The two sides of the out-of-state money coin 

Sen. Jon Tester's response this week to the U.S. Supreme Court rollback of Montana's Corrupt Practices Act was predictable. He's said the words a dozen times before regarding unlimited, secretive outside spending in campaigns: It should be people and their ideas, "not corporations and their money," that influence politics.

Meanwhile, the League of Conservation Voters last week disclosed another $7,800 in independent expenditures supporting Tester. The environmental group has now spent $261,227.74 this cycle working to get Tester re-elected. There's no telling where that money is coming from. LCV is a 501(c)(4) and, unlike a PAC or Super PAC, isn't required to disclose any of its donors to the Federal Elections Commission. The nonprofit can also spend unlimited amounts of cash advocating for the defeat of a candidate, as long as it doesn't take contributions from unions or corporations. To put it another way, LCV is in some ways the type of group Tester frequently decries.

What's LCV spending a quarter of a million dollars on?

People. LCV spokesman Aaron Browning says the organization is staffing offices in Billings and Missoula with 23 full-time employees. Their primary job is to canvass door-to-door for the senate incumbent, trying to convince at least 1,500 drop-off Democrats—folks who voted in 2008 but not in 2010—to get out and vote for Tester.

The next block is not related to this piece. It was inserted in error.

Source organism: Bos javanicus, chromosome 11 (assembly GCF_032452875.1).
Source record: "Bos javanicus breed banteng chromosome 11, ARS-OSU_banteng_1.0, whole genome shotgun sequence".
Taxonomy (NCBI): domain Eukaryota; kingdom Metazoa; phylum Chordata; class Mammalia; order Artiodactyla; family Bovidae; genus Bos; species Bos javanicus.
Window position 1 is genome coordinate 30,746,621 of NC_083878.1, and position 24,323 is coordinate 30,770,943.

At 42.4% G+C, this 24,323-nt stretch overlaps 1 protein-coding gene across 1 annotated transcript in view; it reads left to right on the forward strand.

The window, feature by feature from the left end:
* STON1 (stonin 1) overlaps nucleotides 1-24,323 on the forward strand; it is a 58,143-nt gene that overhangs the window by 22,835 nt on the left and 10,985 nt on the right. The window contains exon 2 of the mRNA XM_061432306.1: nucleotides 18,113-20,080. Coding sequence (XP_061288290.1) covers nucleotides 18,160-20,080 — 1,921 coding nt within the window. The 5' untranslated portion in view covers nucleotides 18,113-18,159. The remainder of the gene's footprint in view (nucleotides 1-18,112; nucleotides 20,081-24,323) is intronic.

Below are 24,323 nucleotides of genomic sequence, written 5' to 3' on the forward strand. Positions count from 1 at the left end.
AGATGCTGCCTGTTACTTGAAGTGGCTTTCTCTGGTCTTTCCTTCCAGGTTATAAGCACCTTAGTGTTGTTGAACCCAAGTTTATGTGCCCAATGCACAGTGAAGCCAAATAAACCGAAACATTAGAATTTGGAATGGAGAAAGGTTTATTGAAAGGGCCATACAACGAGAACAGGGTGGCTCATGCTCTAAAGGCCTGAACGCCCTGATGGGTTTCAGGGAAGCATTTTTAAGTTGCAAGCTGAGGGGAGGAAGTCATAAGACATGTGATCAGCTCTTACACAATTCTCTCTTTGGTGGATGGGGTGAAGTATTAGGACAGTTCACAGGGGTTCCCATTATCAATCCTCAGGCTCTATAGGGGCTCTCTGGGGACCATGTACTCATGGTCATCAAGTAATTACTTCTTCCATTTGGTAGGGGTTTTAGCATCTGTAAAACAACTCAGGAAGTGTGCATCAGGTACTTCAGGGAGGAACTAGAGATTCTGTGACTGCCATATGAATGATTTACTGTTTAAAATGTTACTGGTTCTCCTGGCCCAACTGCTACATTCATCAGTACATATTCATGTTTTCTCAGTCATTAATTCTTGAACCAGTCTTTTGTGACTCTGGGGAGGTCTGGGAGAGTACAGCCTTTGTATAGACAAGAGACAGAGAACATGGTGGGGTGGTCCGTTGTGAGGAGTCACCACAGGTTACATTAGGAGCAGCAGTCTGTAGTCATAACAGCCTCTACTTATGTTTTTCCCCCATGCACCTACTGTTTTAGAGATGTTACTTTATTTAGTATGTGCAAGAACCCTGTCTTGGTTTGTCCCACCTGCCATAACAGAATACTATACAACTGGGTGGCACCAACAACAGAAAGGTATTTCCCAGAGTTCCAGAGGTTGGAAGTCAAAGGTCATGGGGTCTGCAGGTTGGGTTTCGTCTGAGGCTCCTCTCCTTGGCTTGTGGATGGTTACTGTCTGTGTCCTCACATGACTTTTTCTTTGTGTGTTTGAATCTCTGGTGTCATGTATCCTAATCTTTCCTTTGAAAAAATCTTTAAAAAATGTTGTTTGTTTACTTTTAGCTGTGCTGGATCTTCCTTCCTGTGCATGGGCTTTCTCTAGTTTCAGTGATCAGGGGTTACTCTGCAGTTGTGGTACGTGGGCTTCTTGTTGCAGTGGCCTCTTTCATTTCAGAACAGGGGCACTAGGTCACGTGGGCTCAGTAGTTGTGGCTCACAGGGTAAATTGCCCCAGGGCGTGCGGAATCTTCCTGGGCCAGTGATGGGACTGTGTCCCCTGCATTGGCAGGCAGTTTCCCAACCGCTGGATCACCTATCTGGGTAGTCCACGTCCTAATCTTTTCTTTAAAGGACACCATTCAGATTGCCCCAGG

"Montanans talking to Montanans about issues that are critically important, like our access to public lands for hunting and fishing and camping, is really resonating with people," Browning says. "We have had a long presence in Montana. That's the perspective we're coming from."

LCV began ramping up its efforts and hiring in mid-May. The jobs aren't permanent; most of the contracts only last through mid-November, Browning says. But Browning stresses that each of these employees is invested in the cause; Browning got his own start years ago working with LCV's state affiliate, Montana Conservation Voters. And with 14,000 members in the state, Browning argues that the outside money—in LCV's case, anyway—isn't all that outside.

"All of us are really concerned about this election," he says. "We have a lot on the line."

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